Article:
To install Nextcloud, issue the command:

sudo snap install nextcloud

3. Find the IP address of your server

The Nextcloud command line installation should go off without a hitch and finish in less than a minute. 

Also: How to change your IP address with a VPN (and why you should) 

When that finishes, you'll need to first know the IP address of your server with the command:

ip a

4. Access the web installer

Open a web browser and point it to http://SERVER (where SERVER is the IP address of your Ubuntu server).

5. Create an admin user

In the resulting window of your web browser, type a new username and password to be used as an admin user.

The Nextcloud snap package admin user creation window.

Creating an admin user is the first step in the web GUI.

Screenshot by Jack Wallen/ZDNET

6. Install recommended apps

In the resulting window, click Install Recommended Apps to add the Calendar, Contacts, Mail, Nextcloud Office, and Talk apps (you can add more later). This installation will take a bit more time (less than five minutes). 

Also: This official Ubuntu Spin might just be the perfect intro to Linux

Allow the installation to complete and you'll be presented with the Nextcloud Hub, where you can access all of the pre-installed apps and start using your in-house cloud service.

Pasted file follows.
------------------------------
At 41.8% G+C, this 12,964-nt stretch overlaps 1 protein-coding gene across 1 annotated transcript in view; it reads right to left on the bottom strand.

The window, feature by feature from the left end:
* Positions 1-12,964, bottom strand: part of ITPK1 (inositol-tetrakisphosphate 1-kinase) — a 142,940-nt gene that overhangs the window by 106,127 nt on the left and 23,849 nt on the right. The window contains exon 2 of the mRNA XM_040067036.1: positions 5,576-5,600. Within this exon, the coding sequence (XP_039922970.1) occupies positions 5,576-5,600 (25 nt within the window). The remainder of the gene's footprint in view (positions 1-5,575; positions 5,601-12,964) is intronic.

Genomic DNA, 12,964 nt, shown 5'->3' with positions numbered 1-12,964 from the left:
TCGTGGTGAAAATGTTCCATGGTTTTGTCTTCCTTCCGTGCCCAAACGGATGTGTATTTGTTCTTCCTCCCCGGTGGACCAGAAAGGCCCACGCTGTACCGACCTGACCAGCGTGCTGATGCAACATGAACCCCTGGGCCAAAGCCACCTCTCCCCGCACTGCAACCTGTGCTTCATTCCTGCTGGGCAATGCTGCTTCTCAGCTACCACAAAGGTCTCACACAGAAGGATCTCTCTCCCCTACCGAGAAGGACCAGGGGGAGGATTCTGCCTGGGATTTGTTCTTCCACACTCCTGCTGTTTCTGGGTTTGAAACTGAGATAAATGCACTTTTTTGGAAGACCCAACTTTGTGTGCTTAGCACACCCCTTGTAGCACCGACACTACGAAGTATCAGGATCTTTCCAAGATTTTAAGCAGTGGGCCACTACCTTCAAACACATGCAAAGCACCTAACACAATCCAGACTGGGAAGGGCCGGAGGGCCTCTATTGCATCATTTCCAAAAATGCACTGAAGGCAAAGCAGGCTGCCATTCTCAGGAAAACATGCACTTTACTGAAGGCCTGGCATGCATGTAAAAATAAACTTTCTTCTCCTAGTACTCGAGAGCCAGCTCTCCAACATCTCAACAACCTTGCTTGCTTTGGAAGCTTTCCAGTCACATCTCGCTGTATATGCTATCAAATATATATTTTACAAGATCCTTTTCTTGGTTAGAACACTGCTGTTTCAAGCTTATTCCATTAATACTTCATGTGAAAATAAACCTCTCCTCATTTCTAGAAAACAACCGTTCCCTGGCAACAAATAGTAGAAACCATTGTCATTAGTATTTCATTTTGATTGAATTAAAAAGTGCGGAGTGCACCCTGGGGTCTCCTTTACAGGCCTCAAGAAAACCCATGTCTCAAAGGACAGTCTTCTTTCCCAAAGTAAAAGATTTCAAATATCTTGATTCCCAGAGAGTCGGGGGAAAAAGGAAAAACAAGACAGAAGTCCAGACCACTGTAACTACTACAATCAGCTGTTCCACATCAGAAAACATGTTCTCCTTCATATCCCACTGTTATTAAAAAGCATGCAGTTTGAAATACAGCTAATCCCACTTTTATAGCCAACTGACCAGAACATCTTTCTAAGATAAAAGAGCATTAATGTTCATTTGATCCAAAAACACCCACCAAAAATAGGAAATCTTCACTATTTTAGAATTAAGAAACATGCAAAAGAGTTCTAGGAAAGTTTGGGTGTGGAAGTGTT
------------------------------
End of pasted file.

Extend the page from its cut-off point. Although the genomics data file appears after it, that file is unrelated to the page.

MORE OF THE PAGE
The Nextcloud Recommended apps popup.

I would go with the recommendations.

Screenshot by Jack Wallen/ZDNET

Next steps with Nextcloud

After the installation is complete, you can start using Nextcloud. 

However, I would suggest you at least configure the email server settings, so you'll be able to share and collaborate on files. To configure the email server, you'll first need to have an SMTP server. You can always use the Google SMTP server; the settings you'll need are:

  • SMTP server: smtp.gmail.com
  • Port: 465
  • From email address: Your Gmail address
  • Password: Your Gmail password (or app password, if you use two-factor Authentication with Gmail)

To configure the SMTP server, click your Nextcloud profile icon at the top right of the window and, from the dropdown, click Administration Settings. From the left sidebar, click Basic Settings, and then in the resulting window, scroll down until you see the Email Server section. Fill in the options as outlined above and click Save. With that process complete, click Send Email to make sure everything is working. 

The Nextcloud SMTP server configuration window.

Adding an SMTP server to Nextcloud.

Screenshot by Jack Wallen/ZDNET

Once you've taken care of the SMTP server settings, click the Mail icon at the top of the window. When prompted, fill out the necessary information for your email account, and click Connect.

The Nextcloud email account configuration window.

Adding an email account in Nextcloud.

Screenshot by Jack Wallen/ZDNET

With this stage complete, your Nextcloud instance can do just about anything your other cloud services can offer… all while remaining within your home network. 

Even with the installation of Ubuntu Server, you should be able to complete this process in well under an hour. Believe me when I tell you, the time invested will be worth it.